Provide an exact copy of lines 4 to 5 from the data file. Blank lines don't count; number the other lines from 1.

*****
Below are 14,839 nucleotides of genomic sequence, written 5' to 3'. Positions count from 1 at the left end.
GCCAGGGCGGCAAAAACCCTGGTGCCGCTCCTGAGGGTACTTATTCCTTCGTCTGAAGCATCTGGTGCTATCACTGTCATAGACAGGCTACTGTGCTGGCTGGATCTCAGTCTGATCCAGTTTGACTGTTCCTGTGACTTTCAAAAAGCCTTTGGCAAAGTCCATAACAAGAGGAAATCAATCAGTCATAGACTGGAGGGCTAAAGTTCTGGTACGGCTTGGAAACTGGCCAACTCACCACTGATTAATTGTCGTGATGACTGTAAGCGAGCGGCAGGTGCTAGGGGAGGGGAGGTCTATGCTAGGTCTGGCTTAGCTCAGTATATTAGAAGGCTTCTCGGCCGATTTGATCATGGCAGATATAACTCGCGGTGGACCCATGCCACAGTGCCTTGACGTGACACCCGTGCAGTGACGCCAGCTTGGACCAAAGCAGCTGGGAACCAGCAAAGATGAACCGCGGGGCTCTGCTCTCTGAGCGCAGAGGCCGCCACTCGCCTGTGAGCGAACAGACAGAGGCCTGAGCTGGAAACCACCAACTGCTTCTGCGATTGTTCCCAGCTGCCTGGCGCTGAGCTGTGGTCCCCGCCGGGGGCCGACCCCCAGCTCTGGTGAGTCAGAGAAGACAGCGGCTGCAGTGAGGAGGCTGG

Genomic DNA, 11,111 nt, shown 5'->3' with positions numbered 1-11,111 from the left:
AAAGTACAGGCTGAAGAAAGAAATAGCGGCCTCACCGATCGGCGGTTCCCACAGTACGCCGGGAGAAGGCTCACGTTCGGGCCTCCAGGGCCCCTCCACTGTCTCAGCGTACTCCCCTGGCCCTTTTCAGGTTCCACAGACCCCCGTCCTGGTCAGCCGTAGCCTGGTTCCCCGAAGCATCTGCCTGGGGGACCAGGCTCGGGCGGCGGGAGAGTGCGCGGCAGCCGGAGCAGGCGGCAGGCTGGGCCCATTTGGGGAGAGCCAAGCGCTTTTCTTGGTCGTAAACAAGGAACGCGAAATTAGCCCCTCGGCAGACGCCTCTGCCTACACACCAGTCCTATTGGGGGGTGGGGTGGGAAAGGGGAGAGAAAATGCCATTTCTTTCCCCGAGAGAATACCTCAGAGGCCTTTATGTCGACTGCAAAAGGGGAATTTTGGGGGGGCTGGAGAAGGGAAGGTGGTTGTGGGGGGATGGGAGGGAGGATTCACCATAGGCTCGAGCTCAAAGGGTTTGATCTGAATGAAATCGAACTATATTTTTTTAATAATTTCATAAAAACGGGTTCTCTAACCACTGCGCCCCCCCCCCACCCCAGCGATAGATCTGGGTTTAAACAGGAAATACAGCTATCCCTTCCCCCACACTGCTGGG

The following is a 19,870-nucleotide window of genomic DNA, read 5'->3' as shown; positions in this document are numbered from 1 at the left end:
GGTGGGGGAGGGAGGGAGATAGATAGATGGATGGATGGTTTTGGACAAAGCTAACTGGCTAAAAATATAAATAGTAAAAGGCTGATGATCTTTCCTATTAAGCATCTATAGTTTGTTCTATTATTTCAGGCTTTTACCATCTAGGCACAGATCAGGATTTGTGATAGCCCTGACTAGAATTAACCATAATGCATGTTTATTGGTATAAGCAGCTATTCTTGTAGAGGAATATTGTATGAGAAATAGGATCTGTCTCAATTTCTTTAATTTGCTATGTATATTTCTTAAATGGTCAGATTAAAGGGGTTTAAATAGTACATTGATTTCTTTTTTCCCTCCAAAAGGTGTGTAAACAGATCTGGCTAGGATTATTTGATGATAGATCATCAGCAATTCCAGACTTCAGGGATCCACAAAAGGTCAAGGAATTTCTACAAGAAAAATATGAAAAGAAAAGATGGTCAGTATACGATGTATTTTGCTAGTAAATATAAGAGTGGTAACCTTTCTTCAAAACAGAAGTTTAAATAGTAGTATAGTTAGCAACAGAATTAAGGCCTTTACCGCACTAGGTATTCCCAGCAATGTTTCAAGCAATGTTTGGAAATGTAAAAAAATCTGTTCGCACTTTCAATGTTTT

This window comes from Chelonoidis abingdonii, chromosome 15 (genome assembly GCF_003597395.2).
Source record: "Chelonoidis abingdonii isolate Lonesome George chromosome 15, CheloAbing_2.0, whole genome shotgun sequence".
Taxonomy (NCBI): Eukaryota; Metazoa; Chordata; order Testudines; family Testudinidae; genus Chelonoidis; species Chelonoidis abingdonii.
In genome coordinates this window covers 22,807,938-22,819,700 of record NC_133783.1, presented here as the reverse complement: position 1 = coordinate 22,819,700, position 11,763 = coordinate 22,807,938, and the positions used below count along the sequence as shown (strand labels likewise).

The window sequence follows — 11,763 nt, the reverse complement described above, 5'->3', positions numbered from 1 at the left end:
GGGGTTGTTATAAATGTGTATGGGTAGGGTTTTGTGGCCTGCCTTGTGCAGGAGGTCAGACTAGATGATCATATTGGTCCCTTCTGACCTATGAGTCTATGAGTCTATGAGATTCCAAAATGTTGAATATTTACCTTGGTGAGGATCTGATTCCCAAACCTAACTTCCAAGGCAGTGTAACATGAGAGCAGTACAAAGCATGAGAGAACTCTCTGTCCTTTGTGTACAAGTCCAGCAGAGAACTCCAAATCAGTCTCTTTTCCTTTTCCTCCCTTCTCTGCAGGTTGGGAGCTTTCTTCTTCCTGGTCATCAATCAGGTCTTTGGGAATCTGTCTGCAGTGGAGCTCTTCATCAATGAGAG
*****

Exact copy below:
AAAGTACAGGCTGAAGAAAGAAATAGCGGCCTCACCGATCGGCGGTTCCCACAGTACGCCGGGAGAAGGCTCACGTTCGGGCCTCCAGGGCCCCTCCACTGTCTCAGCGTACTCCCCTGGCCCTTTTCAGGTTCCACAGACCCCCGTCCTGGTCAGCCGTAGCCTGGTTCCCCGAAGCATCTGCCTGGGGGACCAGGCTCGGGCGGCGGGAGAGTGCGCGGCAGCCGGAGCAGGCGGCAGGCTGGGCCCATTTGGGGAGAGCCAAGCGCTTTTCTTGGTCGTAAACAAGGAACGCGAAATTAGCCCCTCGGCAGACGCCTCTGCCTACACACCAGTCCTATTGGGGGGTGGGGTGGGAAAGGGGAGAGAAAATGCCATTTCTTTCCCCGAGAGAATACCTCAGAGGCCTTTATGTCGACTGCAAAAGGGGAATTTTGGGGGGGCTGGAGAAGGGAAGGTGGTTGTGGGGGGATGGGAGGGAGGATTCACCATAGGCTCGAGCTCAAAGGGTTTGATCTGAATGAAATCGAACTATATTTTTTTAATAATTTCATAAAAACGGGTTCTCTAACCACTGCGCCCCCCCCCCACCCCAGCGATAGATCTGGGTTTAAACAGGAAATACAGCTATCCCTTCCCCCACACTGCTGGG

The following is a 19,870-nucleotide window of genomic DNA, read 5'->3' as shown; positions in this document are numbered from 1 at the left end: